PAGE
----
New Zealand wines are becoming better known on the international market, however most of the country’s products are made in its cooler maritime climates. Similar to most other New World wines, New Zealand wines are made and labelled as a single varietal wine or with the components listed on its label when made from a blend of grapes. The country is best known for its Sauvignon Blanc from Marlborough, although more recently, the Pinot noir from Martinborough, Central Otago and Marlborough has become known for its dense flavour.
Wine making has taken place in New Zealand for more than 100 years, however only in its modern form in the middle of the 20th century. In recent years, its growth has been very rapid, averaging at about 17% per year over the last two decades. The country now produces around 290 million litres from 91,750 acres of vineyards, and the great majority of that is dedicated solely to Sauvignon Blanc. Virtually all of New Zealand’s wines are exported (as much as 90%), with the USA, Australia and Britain being their primary markets. In 2017, the amount raised for the country in export revenue from wine alone was $1.66 billion NZ.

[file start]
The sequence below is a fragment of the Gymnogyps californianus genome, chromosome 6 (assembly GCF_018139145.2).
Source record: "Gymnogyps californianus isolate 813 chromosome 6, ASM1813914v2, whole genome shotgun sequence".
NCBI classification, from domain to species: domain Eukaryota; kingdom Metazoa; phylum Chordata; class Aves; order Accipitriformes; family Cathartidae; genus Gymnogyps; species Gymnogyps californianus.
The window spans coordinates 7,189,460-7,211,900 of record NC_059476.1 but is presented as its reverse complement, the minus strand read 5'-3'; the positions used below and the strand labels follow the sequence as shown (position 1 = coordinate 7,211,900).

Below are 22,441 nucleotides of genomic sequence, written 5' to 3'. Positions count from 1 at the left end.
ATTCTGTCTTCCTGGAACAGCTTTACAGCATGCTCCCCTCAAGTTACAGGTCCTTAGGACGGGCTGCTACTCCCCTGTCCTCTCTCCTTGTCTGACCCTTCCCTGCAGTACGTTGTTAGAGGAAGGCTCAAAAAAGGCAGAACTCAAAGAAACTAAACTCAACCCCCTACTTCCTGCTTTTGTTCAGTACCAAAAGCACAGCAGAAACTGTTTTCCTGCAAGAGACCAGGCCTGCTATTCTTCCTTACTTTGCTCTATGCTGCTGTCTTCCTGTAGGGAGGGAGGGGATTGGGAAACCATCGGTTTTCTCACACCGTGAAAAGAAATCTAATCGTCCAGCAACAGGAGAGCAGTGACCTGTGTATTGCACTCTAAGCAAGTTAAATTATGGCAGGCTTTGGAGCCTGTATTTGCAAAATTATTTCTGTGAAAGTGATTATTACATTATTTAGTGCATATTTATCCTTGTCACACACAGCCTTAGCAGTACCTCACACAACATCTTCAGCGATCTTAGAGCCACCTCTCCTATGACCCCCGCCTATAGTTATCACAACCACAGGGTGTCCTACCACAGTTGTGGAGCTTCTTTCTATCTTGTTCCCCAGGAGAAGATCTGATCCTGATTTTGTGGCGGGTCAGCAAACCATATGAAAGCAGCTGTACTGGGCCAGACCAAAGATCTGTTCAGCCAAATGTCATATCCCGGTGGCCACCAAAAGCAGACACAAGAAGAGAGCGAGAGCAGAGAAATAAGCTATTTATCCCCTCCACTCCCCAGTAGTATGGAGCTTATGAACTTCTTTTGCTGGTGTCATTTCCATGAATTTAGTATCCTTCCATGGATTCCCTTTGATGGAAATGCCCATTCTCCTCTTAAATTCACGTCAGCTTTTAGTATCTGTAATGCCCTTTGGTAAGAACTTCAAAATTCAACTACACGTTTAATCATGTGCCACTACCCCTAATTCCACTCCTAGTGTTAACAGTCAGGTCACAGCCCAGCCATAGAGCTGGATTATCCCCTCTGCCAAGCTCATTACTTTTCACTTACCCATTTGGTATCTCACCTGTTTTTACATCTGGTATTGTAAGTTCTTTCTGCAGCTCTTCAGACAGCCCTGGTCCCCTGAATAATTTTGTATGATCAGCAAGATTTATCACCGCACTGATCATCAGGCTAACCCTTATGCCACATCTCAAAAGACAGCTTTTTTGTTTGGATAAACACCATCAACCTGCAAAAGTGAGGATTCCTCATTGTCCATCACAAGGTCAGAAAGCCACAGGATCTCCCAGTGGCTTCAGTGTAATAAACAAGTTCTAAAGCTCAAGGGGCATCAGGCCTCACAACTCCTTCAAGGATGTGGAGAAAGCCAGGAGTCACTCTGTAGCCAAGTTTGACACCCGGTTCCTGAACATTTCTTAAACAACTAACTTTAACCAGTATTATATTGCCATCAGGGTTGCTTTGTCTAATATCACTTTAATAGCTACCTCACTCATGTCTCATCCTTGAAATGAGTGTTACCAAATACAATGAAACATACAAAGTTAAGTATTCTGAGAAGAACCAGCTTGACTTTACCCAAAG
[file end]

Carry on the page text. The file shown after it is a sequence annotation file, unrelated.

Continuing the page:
In Otago alone, there are currently around 35 wineries which have been established over the last few years, some by celebrities, and it has been named as one of the up and coming wine regions to watch by wine experts. With over 760 hectares dedicated to vineyards in this region alone it’s hardly surprising that so many quality wines are being created here.
Although New Zealand ranks itself as one of the youngest wine producing countries in the world, it is working hard to make up the gaps, and is introducing new innovations to make its products really stand out. From lighter wines to developing innovative ways of busting viruses, its industry is on the way up.